Thucydides and the Idea of History (CLA3045)
|Staff||Professor Neville Morley - Convenor|
|Duration of Module||Term 1: 11 weeks; Term 2: 11 weeks;|
The aims of this module are to understand the nature of Thucydides’ approach to studying the past, setting it in the wider context of his times, and to explore the ways in which he develops and presents his findings; and also to understand the history of the reception of his work, and the ways in which it has been interpreted as a model for modern historiography and the wider human sciences. Students will study key passages in Thucydides’ account of the Peloponnesian War in detail, developing their understanding of ancient historiography, but will also engage with later interpretations and evocations of the work, not only by historians but also by political scientists, international relations theorists and creative writers; they will develop their skills in the critical interpretation of a variety of ancient and modern texts.
ILO: Module-specific skills
- 1. Demonstrate detailed knowledge and understanding of Thucydides work in general, including his conception of historiography, and of key passages within his account.
- 2. Demonstrate knowledge and understanding of different traditions of interpretation of Thucydides, and of the different ways in which his ideas have been deployed in modern debates.
- 3. Analyse specific passages of Thucydides critically, and show how they relate to wider debates about the nature of historiography, the workings of politics, and the origins of war.
ILO: Discipline-specific skills
- 4. Analyse passages of ancient sources, identify the relevant contexts for understanding them, and offer plausible interpretations of your own.
- 5. Show knowledge and understanding of the tradition of receiving the classics in the modern world, and how these shape our readings of ancient texts.
- 6. Show knowledge and understanding of how different theoretical approaches influence interpretations of ancient texts and their significance.
ILO: Personal and key skills
- 7. Demonstrate your ability to conduct independent research, including the use of a wide range of library and online resources, to identify, evaluate and organize relevant material.
- 8. Demonstrate your ability to analyse a wide range of sources and arguments critically.
- 9. Demonstrate your ability to construct coherent, relevant and plausible arguments based on your knowledge and understanding, and to present these clearly and effectively both in writing and orally.
- 10. Demonstrate your ability to work effectively with others, and to contribute constructively to group discussion.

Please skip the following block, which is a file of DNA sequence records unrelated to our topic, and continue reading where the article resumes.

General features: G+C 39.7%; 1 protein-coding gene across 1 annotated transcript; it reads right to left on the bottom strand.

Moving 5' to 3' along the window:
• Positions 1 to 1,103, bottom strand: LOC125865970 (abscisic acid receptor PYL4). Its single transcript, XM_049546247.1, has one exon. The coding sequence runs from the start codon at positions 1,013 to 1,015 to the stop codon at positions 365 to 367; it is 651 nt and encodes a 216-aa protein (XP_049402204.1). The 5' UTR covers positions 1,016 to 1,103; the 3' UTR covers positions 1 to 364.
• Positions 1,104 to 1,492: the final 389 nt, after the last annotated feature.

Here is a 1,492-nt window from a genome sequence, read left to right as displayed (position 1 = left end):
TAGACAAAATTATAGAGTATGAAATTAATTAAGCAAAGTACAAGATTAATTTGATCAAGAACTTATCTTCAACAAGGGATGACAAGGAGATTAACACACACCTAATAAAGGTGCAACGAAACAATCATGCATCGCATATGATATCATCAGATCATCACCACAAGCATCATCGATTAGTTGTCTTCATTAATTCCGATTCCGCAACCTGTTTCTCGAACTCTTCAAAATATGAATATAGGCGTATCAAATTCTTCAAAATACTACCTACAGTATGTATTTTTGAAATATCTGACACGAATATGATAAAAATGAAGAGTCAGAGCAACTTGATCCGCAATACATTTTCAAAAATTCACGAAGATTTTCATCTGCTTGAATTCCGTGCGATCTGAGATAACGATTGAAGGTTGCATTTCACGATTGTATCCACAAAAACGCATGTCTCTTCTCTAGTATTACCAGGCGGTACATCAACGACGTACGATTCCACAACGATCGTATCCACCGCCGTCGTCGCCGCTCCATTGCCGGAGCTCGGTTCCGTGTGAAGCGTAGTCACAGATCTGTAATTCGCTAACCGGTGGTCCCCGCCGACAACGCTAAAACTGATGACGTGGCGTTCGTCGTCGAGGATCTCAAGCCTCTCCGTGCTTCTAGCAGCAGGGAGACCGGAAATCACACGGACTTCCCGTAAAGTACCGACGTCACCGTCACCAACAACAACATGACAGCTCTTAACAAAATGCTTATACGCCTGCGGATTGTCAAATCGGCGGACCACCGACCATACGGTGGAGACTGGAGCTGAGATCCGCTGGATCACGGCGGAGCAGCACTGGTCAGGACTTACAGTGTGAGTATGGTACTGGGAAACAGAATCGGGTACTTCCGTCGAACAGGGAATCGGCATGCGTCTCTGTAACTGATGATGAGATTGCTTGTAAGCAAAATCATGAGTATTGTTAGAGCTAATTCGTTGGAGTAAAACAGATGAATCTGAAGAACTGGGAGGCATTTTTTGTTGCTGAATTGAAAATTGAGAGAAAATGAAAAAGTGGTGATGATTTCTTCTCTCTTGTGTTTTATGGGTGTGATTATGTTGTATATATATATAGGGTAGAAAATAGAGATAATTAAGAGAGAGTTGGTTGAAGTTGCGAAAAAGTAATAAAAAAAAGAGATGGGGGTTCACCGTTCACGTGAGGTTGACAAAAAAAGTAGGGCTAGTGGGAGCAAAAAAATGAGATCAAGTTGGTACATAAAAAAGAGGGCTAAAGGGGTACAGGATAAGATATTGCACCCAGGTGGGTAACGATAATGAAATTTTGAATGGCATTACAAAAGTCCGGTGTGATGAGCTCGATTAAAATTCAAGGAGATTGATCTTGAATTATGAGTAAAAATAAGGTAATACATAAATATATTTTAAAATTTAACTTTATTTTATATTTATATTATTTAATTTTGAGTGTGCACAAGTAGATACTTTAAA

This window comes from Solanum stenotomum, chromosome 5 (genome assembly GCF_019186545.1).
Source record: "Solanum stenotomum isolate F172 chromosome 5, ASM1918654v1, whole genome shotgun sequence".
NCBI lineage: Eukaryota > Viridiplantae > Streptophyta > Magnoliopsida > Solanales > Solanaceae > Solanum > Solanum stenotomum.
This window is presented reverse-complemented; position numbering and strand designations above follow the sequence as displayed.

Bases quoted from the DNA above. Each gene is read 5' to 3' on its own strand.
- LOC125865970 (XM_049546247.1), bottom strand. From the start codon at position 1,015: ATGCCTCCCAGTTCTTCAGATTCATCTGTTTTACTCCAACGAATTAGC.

Topics will include: the idea of the perfect historian, the use of evidence, the relationship between history and myth, the ideas of objectivity and impartiality, the use of rhetoric, the construction of historian narratives, the idea of history as science, the role of theory in history, history as science, history as art, the usefulness of historical knowledge, Thucydides’ interpretations of the outbreak of war, the dynamics of imperialism, the nature of the international order, the operations of democracy, the idea of Thucydides in modern culture.
Learning activities and teaching methods (given in hours of study time)
|Scheduled Learning and Teaching Activities||Guided independent study||Placement / study abroad|
Details of learning activities and teaching methods
|Category||Hours of study time||Description|
|Scheduled learning and teaching activities||22||Seminars (22 x 2 hours), involving a mixture of general discussion directed by the lecturer, small-group work and student presentations.|
|Guided independent study||256||Students working independently and in groups preparing for seminars and assessment|
|Form of assessment||Size of the assessment (eg length / duration)||ILOs assessed||Feedback method|
|Presentation||In class; 10-15 minutes including questions and discussion||1-10||Oral and written feedback|
Summative assessment (% of credit)
|Coursework||Written exams||Practical exams|
Details of summative assessment
|Form of assessment||% of credit||Size of the assessment (eg length / duration)||ILOs assessed||Feedback method|
|Presentation||15||20 minutes including questions and discussion||1-10||Mark; written and oral feedback|
|Commentary 1||15||1500 words||1-9||Mark; written and oral feedback|
|Commentary 2 (revised version of 1)||25||2000 words||1-9||Mark; written and oral feedback|
|Essay 1||15||2500 words||1-9||Mark; written and oral feedback|
|Essay 2 (revised version of 1)||30||4000 words||1-9||Mark; written and oral feedback|
Details of re-assessment (where required by referral or deferral)
|Original form of assessment||Form of re-assessment||ILOs re-assessed||Timescale for re-assessment|
|Presentation||Transcript & Handout||1-10||referral/deferral period|
Indicative learning resources - Basic reading
Connor, W.R. (1987) Thucydides, Princeton
Greenwood, E. (2006) Thucydides and the Shaping of History, London
Harloe, K. & Morley, N., eds. (2012) Thucydides and the Modern World, Cambridge
Lee, C. & Morley, N., eds. (2015) A Handbook to the Reception of Thucydides, Malden MA
Meineke, S. (2006) ‘Thucydidism’, in Brill’s New Pauly, Leiden, available online.
Morley, N. (2014) Thucydides and the Idea of History, London
Rengakos, A. & Tsakmakis, A., eds. (2006) Brill’s Companion to Thucydides, Leiden
Rusten, J., ed. (2009) Thucydides (Oxford Readings in Classical Studies), Oxford
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Last revision date
Key words search
Thucydides, historiography, political theory, classical reception